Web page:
by PJ Stephenson
“OK, marines, listen up.”
I don’t want to listen up. I’m tired and thirsty and my bowels ache with the dysentery that’s been plaguing me for weeks.
I’m through with listening to mindless orders. I’m through with seeing the point of it all. I’m through with being scared. I know my feelings are contrary to everything the Corps stands for – and that just makes me feel worse.
Like the rest of the squad, I squat on my haunches in the mud and rotting leaf litter. The storm has passed but the raindrops that sought safety in the forest canopy are losing their battle with gravity and tumble down in short bursts, splattering soldiers already soaked to the skin. The patter of water on khaki sounds like distant gunfire. I shift the weight of my rifle to the other shoulder.
The captain addresses us hurriedly. “To recap: our AO is the village up ahead – a Viet Cong training camp. The air strike should have taken out most enemy combatants. But be advised there may be survivors.”
I swat a mosquito on my damp forehead. It’s a lazy-looking gesture but I’ve become an expert, a fast and efficient killer of tropical bugs. My fingers are splattered with its red stomach contents. My face must look like I painted it with blood.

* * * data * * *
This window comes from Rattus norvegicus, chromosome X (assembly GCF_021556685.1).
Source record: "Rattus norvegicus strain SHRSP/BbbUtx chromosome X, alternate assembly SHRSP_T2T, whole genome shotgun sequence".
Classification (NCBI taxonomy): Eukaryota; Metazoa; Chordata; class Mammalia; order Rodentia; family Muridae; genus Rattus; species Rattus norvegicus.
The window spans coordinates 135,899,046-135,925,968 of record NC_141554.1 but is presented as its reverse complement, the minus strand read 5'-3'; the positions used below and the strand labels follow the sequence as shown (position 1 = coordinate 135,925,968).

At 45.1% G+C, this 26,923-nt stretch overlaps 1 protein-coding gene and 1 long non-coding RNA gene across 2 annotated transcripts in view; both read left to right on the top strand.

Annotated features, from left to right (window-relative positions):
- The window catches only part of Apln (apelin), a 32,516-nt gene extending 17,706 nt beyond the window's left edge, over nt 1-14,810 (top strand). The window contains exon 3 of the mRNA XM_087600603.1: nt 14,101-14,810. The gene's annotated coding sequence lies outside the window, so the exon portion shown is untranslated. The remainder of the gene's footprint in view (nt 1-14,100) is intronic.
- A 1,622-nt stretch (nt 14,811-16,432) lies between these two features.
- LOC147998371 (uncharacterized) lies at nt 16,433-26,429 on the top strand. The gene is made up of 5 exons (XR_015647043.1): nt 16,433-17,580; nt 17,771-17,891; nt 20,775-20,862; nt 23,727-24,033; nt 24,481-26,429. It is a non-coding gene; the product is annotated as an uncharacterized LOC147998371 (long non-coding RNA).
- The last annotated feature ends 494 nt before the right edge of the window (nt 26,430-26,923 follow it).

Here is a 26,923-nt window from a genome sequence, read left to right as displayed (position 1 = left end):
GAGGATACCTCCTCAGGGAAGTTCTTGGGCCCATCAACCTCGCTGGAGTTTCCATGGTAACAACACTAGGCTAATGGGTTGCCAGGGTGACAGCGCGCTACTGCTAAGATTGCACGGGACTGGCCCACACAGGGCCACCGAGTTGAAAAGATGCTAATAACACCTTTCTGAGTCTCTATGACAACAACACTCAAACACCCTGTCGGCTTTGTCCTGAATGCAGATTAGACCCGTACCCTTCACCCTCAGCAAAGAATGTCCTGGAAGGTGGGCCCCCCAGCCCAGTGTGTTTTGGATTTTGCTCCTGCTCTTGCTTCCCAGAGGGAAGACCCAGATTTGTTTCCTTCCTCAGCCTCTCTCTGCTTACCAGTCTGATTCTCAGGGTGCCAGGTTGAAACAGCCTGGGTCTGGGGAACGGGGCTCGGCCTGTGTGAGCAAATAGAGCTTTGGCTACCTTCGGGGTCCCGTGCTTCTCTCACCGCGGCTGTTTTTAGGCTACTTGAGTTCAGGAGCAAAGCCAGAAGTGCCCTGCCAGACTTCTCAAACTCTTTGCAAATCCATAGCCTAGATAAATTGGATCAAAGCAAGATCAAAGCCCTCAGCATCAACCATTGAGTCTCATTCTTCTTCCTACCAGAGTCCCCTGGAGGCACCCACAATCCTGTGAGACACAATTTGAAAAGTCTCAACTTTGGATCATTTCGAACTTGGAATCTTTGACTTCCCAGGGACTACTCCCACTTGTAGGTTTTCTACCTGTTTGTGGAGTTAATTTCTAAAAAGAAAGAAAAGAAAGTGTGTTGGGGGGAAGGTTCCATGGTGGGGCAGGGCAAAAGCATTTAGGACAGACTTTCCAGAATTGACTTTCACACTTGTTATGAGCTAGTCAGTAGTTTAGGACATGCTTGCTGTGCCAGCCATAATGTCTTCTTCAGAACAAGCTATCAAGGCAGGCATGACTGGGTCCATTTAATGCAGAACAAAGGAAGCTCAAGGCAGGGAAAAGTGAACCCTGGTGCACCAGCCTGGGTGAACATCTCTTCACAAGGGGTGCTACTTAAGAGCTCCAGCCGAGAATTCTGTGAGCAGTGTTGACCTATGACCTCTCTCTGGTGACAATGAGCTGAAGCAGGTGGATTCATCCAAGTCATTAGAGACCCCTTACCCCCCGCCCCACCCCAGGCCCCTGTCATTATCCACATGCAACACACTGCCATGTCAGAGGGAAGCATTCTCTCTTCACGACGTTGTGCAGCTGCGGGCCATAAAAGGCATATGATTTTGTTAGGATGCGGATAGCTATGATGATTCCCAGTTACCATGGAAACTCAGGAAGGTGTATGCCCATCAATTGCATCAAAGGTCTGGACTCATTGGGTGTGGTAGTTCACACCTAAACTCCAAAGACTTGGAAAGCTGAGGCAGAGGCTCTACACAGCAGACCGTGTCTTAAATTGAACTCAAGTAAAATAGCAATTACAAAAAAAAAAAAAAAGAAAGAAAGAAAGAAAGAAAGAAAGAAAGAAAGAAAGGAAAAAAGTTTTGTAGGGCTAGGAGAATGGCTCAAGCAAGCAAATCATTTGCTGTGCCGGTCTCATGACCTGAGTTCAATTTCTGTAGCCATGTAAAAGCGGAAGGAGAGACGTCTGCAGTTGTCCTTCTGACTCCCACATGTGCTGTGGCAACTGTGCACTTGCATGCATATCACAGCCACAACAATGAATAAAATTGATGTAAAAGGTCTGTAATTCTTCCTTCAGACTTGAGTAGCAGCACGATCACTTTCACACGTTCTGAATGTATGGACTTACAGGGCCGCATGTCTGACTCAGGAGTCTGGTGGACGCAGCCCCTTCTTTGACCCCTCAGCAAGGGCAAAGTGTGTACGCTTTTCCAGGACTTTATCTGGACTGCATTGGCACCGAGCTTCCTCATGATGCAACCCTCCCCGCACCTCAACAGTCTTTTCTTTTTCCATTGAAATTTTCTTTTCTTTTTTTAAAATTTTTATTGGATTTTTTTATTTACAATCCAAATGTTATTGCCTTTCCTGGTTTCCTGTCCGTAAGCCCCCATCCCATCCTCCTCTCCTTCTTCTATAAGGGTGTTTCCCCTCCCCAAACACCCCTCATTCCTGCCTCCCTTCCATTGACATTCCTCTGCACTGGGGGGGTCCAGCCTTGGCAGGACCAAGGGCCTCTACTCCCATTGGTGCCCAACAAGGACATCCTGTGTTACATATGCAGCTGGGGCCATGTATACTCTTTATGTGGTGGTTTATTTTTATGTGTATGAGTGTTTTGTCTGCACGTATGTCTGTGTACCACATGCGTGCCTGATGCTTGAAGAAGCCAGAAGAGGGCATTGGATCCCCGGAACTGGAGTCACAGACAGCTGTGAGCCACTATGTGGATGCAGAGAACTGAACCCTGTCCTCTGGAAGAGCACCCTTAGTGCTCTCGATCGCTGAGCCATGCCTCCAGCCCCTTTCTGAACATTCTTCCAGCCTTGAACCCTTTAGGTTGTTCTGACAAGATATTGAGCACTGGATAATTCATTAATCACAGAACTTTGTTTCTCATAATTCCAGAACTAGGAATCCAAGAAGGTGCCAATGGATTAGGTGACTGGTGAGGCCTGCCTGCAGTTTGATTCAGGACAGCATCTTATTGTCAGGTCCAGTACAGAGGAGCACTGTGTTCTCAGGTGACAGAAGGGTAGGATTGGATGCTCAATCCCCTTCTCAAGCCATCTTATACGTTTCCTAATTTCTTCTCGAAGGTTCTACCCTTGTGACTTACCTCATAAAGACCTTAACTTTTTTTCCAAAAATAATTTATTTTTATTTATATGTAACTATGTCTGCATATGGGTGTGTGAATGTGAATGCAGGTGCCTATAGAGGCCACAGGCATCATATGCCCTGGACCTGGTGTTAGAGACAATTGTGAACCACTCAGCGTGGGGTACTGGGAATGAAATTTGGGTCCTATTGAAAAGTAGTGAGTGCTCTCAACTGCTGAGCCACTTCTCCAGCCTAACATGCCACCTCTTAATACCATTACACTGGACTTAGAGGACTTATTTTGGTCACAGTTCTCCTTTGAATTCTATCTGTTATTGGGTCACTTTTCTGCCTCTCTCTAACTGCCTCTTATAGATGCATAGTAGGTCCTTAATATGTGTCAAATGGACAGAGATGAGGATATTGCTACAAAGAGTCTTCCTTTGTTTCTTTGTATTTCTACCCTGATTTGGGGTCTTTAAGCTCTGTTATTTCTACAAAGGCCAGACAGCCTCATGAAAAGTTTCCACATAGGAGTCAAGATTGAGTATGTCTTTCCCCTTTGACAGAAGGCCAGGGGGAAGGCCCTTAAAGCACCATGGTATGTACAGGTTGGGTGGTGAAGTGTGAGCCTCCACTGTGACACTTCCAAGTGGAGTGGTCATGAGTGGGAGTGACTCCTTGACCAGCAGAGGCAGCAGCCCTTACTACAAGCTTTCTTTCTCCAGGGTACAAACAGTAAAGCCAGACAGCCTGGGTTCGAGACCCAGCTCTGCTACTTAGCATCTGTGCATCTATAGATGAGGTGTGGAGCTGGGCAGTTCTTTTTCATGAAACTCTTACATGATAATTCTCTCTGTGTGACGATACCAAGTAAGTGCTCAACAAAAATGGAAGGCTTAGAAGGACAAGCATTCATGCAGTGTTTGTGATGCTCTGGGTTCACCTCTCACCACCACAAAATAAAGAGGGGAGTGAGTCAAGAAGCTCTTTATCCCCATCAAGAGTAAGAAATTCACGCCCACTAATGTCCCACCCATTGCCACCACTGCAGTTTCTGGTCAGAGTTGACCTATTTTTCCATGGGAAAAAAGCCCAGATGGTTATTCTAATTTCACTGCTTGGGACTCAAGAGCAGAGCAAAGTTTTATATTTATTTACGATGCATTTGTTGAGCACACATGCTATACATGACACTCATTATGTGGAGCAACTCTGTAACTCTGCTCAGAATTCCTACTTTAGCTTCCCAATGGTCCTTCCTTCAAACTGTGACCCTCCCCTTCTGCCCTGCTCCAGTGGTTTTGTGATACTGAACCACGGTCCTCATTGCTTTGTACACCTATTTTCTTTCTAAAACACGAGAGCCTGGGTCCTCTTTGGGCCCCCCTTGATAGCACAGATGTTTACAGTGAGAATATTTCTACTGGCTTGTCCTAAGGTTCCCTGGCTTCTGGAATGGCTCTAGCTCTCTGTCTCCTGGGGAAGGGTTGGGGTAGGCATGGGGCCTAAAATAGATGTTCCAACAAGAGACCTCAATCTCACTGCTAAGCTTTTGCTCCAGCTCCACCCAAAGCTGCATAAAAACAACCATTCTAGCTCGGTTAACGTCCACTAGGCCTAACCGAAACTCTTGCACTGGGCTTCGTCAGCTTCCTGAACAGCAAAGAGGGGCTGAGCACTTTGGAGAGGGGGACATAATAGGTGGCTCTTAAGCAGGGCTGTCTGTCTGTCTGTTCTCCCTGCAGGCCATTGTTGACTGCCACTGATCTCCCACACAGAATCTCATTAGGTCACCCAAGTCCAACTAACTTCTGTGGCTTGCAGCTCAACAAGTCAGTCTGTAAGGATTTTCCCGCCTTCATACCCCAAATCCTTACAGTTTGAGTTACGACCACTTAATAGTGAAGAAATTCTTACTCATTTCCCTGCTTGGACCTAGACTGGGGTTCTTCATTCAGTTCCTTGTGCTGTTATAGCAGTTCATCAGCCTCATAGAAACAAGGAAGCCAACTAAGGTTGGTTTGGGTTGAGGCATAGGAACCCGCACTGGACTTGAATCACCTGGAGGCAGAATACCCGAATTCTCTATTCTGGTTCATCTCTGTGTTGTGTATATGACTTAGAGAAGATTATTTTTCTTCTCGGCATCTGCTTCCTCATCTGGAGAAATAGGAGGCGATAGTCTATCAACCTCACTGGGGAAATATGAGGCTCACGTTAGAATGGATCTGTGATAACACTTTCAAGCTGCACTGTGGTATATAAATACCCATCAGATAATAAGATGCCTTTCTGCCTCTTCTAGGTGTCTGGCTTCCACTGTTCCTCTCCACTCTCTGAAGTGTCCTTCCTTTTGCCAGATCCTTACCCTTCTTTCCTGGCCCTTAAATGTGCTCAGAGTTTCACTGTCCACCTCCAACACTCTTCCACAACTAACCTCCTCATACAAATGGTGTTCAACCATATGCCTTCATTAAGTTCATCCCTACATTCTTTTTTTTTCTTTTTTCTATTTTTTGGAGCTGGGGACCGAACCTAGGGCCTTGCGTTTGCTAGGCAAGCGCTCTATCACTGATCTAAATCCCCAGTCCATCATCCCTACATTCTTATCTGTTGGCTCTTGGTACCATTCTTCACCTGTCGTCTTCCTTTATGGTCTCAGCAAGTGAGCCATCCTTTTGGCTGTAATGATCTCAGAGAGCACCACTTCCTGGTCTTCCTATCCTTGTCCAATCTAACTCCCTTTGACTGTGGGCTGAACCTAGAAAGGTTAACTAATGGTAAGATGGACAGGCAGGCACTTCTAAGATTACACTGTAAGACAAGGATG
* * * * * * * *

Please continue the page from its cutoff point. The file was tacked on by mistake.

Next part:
“We’re gonna move in and mop up. Detain any men of fighting age for interrogation.” Over the captain’s shoulder, palls of grey smoke swirl into the air, merging with the angry storm clouds as they recede towards the horizon. “Keep alert, men. Lock and load. Let’s move out!”
There is the clatter of guns being prepared for battle. I sling my M16 off my shoulder and flick the safety to “full-auto” in a move I’ve practiced a thousand times. I avoid eye contact with the other marines so they can’t see my fear.
We emerge from the rain forest into the clearing, spreading out, guns raised. The smoke is coming from a cluster of mud and straw huts, some still burning brightly despite the dampness. I’m pleased to be on the perimeter, sweeping the edge of the village; I’ll be spared whatever horrific sights await us in the middle. I’ve seen too many gruesome sights; I watch replays every night while I lie sweating on my bunk. I have no need of fresh viewing material.